If you haven’t already heard of the practice, “milkshaking” is a form of protest where a person throws a milkshake at a politician. While it’s mostly been used in Australia and the UK, it seems likely to catch on here in America as well. But while milkshaking may seem like a harmless, even funny, way to express your displeasure with a politician, San Diego battery lawyer Peter M. Liss warns that it is actually against the law in California and most other states.
A Frosty Reception
Many people mistakenly believe that milkshaking can’t be a real crime since a milkshake in a standard takeout cup isn’t particularly dangerous. They assume that at worst, it would be considered a minor form of assault. But unfortunately, that’s not the way the law works. Instead assault and battery differ in that assault is merely the threat of violence with the ability to actually use it, while battery involves actually using that force. As a result, throwing a milkshake is actually a form of battery, although not, obviously a particularly violent one.
While your San Diego violent crimes attorney may be able to have the charges reduced to assault and either way, the crime would probably be charged as a misdemeanor. But none of this changes the fact that throwing a cup filled with a beverage at someone is still a misdemeanor.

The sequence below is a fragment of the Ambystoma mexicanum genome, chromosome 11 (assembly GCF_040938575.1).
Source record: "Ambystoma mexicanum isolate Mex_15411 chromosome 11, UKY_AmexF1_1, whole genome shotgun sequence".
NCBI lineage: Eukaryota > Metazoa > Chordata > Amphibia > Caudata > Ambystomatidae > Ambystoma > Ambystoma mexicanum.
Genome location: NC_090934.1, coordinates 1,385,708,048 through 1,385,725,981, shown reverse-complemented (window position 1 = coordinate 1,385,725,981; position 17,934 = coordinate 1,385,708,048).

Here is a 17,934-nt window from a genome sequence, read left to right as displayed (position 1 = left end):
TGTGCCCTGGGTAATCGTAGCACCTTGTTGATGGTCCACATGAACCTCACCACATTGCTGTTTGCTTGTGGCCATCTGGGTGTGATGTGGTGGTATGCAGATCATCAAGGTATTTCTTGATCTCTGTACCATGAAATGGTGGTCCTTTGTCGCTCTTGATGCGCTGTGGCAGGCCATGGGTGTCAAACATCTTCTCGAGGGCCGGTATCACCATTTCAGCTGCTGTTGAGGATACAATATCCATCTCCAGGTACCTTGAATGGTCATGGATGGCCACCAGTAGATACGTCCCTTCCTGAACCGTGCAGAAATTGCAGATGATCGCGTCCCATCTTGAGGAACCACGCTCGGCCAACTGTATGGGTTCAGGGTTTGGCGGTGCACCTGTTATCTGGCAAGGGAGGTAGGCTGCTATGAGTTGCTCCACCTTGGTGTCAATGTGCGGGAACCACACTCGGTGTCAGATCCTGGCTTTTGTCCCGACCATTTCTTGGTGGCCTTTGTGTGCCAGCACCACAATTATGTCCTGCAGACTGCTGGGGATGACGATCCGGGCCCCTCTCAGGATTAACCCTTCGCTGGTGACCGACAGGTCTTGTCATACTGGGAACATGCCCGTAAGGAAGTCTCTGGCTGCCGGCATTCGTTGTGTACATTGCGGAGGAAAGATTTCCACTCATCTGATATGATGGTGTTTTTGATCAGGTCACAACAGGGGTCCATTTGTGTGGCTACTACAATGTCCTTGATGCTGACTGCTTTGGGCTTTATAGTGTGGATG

Throwing a Drink at a Car
You might think that throwing a milkshake at a politician’s vehicle might be a legal alternative, but this too is a crime. That’s because even throwing something light and completely non-harmful to a vehicle could block the driver’s view, creating a dangerous situation.
If you’d like to state your distaste for a politician, even a police officer, giving someone the bird might be a bit crude, but at least it won’t leave you facing legal trouble as the Supreme Court has determined this to be a form of protected free speech.
Penalties for Milkshaking
If you’re charged with battery for throwing a milkshake at someone, you will likely face misdemeanor charges punishable by up to six months in jail. The charges for misdemeanor assault and for throwing an object at a vehicle are all the same. By working with the right San Diego battery attorney, you might be able to enter a diversion program, perform community service or serve an alternative sentence in order to avoid incarceration.
If you have been accused of milkshaking or any other form of battery or assault, please call (760) 643-4050 or (858) 486-3024 to schedule free initial consultation with a top violent crime defense lawyer in San Diego.
Image by Chris Knight